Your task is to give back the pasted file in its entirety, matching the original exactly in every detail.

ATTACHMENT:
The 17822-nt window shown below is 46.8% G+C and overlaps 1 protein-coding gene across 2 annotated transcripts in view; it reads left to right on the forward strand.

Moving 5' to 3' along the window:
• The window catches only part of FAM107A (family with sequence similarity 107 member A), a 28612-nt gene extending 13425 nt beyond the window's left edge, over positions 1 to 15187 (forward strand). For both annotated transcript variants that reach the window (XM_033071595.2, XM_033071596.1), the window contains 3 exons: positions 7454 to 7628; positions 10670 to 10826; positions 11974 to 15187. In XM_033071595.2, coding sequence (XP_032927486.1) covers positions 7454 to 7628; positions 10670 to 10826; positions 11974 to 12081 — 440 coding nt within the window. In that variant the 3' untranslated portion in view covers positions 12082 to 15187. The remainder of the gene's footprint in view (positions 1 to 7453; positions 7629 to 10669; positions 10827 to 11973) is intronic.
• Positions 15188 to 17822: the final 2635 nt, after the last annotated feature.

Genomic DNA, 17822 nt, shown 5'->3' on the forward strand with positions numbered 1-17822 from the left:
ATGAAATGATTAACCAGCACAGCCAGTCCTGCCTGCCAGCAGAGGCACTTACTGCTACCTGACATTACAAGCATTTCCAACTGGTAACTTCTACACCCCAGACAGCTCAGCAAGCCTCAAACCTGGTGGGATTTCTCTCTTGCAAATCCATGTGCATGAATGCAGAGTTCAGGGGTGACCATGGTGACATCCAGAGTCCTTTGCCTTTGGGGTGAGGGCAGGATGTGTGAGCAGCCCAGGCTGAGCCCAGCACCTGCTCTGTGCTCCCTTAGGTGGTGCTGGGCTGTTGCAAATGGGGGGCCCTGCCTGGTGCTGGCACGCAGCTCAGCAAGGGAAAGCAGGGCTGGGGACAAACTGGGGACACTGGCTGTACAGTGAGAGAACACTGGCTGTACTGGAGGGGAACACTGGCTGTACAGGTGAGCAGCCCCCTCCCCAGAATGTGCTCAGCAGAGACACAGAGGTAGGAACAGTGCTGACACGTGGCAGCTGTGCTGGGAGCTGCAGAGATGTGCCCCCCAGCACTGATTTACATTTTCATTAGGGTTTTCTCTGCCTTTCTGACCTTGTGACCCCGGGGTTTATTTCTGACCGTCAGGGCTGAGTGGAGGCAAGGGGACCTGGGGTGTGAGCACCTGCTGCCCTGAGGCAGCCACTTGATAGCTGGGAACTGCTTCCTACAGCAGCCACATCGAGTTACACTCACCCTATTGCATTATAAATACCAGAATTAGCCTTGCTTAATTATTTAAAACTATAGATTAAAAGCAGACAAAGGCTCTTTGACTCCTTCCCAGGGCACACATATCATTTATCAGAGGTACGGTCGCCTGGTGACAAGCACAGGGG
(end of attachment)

The 17822-nt window shown below is 46.8% G+C and overlaps 1 protein-coding gene across 2 annotated transcripts in view; it reads left to right on the forward strand.

Moving 5' to 3' along the window:
• The window catches only part of FAM107A (family with sequence similarity 107 member A), a 28612-nt gene extending 13425 nt beyond the window's left edge, over positions 1 to 15187 (forward strand). For both annotated transcript variants that reach the window (XM_033071595.2, XM_033071596.1), the window contains 3 exons: positions 7454 to 7628; positions 10670 to 10826; positions 11974 to 15187. In XM_033071595.2, coding sequence (XP_032927486.1) covers positions 7454 to 7628; positions 10670 to 10826; positions 11974 to 12081 — 440 coding nt within the window. In that variant the 3' untranslated portion in view covers positions 12082 to 15187. The remainder of the gene's footprint in view (positions 1 to 7453; positions 7629 to 10669; positions 10827 to 11973) is intronic.
• Positions 15188 to 17822: the final 2635 nt, after the last annotated feature.

Genomic DNA, 17822 nt, shown 5'->3' on the forward strand with positions numbered 1-17822 from the left:
ATGAAATGATTAACCAGCACAGCCAGTCCTGCCTGCCAGCAGAGGCACTTACTGCTACCTGACATTACAAGCATTTCCAACTGGTAACTTCTACACCCCAGACAGCTCAGCAAGCCTCAAACCTGGTGGGATTTCTCTCTTGCAAATCCATGTGCATGAATGCAGAGTTCAGGGGTGACCATGGTGACATCCAGAGTCCTTTGCCTTTGGGGTGAGGGCAGGATGTGTGAGCAGCCCAGGCTGAGCCCAGCACCTGCTCTGTGCTCCCTTAGGTGGTGCTGGGCTGTTGCAAATGGGGGGCCCTGCCTGGTGCTGGCACGCAGCTCAGCAAGGGAAAGCAGGGCTGGGGACAAACTGGGGACACTGGCTGTACAGTGAGAGAACACTGGCTGTACTGGAGGGGAACACTGGCTGTACAGGTGAGCAGCCCCCTCCCCAGAATGTGCTCAGCAGAGACACAGAGGTAGGAACAGTGCTGACACGTGGCAGCTGTGCTGGGAGCTGCAGAGATGTGCCCCCCAGCACTGATTTACATTTTCATTAGGGTTTTCTCTGCCTTTCTGACCTTGTGACCCCGGGGTTTATTTCTGACCGTCAGGGCTGAGTGGAGGCAAGGGGACCTGGGGTGTGAGCACCTGCTGCCCTGAGGCAGCCACTTGATAGCTGGGAACTGCTTCCTACAGCAGCCACATCGAGTTACACTCACCCTATTGCATTATAAATACCAGAATTAGCCTTGCTTAATTATTTAAAACTATAGATTAAAAGCAGACAAAGGCTCTTTGACTCCTTCCCAGGGCACACATATCATTTATCAGAGGTACGGTCGCCTGGTGACAAGCACAGGGG